Ken Torres has seen delivery times to the EU soar from three days to up to four weeks, with some loads ‘totally lost’ for more than a month.
Each carrier has demanded more and different paperwork which varies for each country. One quit serving the UK altogether while others introduced new charges.
Mr Torres, a veteran of 40 years in business, said he would have been ‘finished’ if he sold commodities available elsewhere in the EU.
But Torres Pumps and Engineering on Brightside Lane makes pumps to order and customers have been ‘very understanding’. Exports are 70 per cent of business.
Mr Torres said: “Since January 1 every damn consignment has been delayed like hell. We would be delighted with a week – but it’s more like three or four, with some lost for over a month, to the same customer, the same place and the same carrier as before.
"My customers appreciate we have done nothing wrong, they have done nothing wrong. When will this end?”
The company is among a growing number in Sheffield struggling to export to the EU following the end of the Brexit transition period on January 1.
A Federation of Small Businesses survey of 1,483 firms nationally found 23 per cent have temporarily halted EU sales, 70 per cent have experienced delays and 32 per cent have lost goods.
Mr Torres added: “There’s been no thought for SMEs. All this should have been set up three or four years ago. It’s not hard to do but it should have been at government level not between companies and carriers.”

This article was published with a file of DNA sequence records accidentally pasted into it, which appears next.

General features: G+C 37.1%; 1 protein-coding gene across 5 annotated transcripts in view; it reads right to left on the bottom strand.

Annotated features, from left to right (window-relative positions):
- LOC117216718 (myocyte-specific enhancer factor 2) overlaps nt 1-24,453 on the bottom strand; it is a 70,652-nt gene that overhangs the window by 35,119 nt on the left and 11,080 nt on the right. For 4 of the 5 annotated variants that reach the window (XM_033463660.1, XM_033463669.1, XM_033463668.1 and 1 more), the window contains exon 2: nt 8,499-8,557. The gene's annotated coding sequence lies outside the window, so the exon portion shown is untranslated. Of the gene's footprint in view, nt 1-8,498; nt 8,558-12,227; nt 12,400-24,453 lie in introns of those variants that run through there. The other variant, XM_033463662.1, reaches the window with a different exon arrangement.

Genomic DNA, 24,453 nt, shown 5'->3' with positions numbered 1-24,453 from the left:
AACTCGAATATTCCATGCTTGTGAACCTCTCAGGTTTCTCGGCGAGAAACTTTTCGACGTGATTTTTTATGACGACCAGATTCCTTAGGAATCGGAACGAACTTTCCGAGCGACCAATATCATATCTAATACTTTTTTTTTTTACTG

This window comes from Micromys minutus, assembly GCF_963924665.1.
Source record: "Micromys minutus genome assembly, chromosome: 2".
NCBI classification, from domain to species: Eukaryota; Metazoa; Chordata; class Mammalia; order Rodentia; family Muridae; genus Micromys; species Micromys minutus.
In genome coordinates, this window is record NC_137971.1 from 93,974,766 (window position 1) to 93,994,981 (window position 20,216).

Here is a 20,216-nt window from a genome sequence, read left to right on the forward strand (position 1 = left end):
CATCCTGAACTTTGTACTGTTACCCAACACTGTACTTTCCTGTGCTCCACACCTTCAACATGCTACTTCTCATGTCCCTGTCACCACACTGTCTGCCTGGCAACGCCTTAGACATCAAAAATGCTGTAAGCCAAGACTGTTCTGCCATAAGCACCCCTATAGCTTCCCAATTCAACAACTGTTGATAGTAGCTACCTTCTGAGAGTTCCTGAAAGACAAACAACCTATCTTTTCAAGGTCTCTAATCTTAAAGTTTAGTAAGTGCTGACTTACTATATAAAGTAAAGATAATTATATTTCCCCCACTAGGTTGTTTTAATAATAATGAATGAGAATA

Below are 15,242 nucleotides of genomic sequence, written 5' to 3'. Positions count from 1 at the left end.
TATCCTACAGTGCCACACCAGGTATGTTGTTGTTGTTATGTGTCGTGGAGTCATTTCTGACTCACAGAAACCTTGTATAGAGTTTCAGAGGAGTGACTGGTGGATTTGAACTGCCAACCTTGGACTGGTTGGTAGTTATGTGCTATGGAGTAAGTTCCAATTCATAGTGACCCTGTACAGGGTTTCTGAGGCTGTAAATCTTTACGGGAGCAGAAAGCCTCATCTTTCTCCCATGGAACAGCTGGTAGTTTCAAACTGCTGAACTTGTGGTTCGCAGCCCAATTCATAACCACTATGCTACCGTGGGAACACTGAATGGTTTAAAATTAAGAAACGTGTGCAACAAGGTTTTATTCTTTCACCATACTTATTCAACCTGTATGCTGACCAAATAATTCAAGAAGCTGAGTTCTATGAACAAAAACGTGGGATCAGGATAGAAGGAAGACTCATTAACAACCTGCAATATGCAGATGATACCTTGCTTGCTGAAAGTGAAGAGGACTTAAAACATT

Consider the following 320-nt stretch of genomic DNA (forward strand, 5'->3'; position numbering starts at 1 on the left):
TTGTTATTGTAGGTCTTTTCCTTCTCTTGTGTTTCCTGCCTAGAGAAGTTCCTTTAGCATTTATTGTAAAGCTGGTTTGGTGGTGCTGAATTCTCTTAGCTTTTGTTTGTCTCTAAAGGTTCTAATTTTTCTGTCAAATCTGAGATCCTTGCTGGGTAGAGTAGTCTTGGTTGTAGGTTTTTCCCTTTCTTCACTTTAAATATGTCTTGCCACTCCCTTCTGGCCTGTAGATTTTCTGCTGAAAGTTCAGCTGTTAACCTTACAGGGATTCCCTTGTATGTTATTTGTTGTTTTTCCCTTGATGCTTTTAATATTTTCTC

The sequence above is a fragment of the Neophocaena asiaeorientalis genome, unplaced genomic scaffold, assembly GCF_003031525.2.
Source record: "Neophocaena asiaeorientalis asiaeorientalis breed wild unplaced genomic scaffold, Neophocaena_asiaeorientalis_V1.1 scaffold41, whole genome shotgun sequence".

The first full quarter of post-transition trading ended on Monday March 29. It was two years since the original Brexit date firms were told to prepare for in 2019.
FSB National Chairman Mike Cherry said: “Three months on from the end of the transition period, what we hoped would prove to be teething problems are in danger of becoming permanent, systemic ones.
“While larger firms have the resources and bandwidth to overcome them, smaller traders are struggling, and considering whether exports are worth the effort anymore.”
He urged struggling firms to apply to the SME Brexit Support Fund – and government to top it up if necessary to meet demand.
A UK Government spokesman said overall freight volumes between the UK and the EU were back to normal levels from the start of February, and there was ‘no general disruption at UK ports’.
He added: “Our zero tariffs and zero quotas Trade and Cooperation Agreement has allowed us to take back control of our money, borders, laws, and our waters, as well as enable us to strike trade deals with the world’s fastest growing markets.
“We want to ensure that businesses get the support they need to trade effectively with Europe and to seize new opportunities from our trade deals. That’s why - in addition to the £20m SME Brexit Support Fund - we are operating export helplines, running webinars with experts and offering businesses support via our network of 300 international trade advisers.”